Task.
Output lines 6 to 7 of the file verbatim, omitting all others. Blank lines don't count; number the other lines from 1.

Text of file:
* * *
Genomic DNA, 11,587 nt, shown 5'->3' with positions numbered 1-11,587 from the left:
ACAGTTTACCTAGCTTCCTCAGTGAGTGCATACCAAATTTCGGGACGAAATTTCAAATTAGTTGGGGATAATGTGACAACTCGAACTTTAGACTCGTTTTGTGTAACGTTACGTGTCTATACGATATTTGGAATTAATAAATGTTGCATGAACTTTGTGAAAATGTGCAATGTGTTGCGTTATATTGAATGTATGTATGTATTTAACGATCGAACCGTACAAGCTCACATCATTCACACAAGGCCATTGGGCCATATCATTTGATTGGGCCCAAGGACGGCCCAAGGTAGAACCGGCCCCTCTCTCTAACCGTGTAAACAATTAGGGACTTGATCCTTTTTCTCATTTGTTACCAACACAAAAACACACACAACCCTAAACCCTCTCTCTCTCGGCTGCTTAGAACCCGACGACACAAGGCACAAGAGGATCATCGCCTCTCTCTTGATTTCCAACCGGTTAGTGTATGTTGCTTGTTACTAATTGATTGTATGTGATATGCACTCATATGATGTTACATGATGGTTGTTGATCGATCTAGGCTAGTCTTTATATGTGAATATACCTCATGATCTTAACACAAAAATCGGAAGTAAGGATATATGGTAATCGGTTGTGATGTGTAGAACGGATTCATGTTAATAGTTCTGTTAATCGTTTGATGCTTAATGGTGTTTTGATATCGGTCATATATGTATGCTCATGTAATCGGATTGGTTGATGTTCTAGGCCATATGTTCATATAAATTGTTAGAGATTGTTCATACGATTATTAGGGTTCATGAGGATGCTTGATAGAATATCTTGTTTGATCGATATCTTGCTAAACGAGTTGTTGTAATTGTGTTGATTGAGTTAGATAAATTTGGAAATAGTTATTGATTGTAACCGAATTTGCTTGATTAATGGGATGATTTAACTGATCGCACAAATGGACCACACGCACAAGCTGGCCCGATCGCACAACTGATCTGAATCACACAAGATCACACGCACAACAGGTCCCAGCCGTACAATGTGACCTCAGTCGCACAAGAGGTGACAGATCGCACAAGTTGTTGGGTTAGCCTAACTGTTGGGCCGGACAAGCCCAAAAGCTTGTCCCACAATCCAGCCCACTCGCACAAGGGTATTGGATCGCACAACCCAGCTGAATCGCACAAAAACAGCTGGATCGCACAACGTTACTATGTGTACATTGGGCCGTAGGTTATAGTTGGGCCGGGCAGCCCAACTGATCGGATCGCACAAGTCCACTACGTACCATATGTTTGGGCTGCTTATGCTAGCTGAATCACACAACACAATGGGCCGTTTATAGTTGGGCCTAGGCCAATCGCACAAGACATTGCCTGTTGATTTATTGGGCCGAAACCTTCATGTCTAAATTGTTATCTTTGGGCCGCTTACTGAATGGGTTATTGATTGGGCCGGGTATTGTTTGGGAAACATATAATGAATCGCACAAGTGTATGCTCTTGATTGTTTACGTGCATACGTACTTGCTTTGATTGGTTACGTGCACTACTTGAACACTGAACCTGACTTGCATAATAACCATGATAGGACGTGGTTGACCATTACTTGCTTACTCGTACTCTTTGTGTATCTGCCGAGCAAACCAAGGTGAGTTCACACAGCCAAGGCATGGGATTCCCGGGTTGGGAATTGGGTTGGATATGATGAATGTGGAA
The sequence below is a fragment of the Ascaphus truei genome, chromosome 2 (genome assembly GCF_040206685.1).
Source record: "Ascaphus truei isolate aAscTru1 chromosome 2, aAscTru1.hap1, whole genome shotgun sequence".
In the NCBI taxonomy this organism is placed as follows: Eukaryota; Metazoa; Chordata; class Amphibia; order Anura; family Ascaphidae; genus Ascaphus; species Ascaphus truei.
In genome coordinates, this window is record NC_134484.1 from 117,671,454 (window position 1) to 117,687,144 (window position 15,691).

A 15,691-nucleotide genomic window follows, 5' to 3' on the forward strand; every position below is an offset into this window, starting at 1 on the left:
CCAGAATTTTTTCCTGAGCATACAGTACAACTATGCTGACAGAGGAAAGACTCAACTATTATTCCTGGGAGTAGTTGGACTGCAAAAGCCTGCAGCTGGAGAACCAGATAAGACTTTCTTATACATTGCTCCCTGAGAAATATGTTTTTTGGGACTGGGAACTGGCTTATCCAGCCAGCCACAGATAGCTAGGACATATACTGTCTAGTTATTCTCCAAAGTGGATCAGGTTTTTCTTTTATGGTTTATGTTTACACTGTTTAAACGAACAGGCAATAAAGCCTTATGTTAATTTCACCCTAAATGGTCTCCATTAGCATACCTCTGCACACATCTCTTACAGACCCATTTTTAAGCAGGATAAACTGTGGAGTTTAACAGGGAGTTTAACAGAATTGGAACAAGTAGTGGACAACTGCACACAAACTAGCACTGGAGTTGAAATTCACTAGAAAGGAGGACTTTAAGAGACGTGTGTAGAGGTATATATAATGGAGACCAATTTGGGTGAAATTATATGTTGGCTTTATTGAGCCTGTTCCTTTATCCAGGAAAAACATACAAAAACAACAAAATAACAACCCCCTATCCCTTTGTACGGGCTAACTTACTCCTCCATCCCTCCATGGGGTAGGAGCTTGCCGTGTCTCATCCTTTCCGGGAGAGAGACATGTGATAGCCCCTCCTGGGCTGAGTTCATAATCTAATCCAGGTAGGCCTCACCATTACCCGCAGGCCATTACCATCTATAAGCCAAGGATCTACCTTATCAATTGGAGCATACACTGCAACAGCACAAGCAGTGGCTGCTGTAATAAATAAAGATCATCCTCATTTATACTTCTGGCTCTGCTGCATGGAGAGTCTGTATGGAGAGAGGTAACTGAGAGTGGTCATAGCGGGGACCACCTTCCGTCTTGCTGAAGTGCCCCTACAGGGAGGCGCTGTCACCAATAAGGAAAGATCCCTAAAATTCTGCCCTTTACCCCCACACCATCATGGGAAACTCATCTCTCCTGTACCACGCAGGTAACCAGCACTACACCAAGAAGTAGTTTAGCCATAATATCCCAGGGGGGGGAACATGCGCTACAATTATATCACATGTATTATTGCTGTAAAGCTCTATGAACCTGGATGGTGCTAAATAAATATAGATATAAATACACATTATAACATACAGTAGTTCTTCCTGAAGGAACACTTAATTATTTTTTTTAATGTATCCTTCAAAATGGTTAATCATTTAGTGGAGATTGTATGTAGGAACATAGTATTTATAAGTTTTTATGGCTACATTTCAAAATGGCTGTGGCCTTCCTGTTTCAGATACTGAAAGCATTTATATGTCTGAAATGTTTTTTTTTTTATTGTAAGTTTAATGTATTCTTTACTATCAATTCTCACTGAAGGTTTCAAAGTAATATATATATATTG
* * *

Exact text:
In genome coordinates, this window is record NC_134484.1 from 117,671,454 (window position 1) to 117,687,144 (window position 15,691).

A 15,691-nucleotide genomic window follows, 5' to 3' on the forward strand; every position below is an offset into this window, starting at 1 on the left: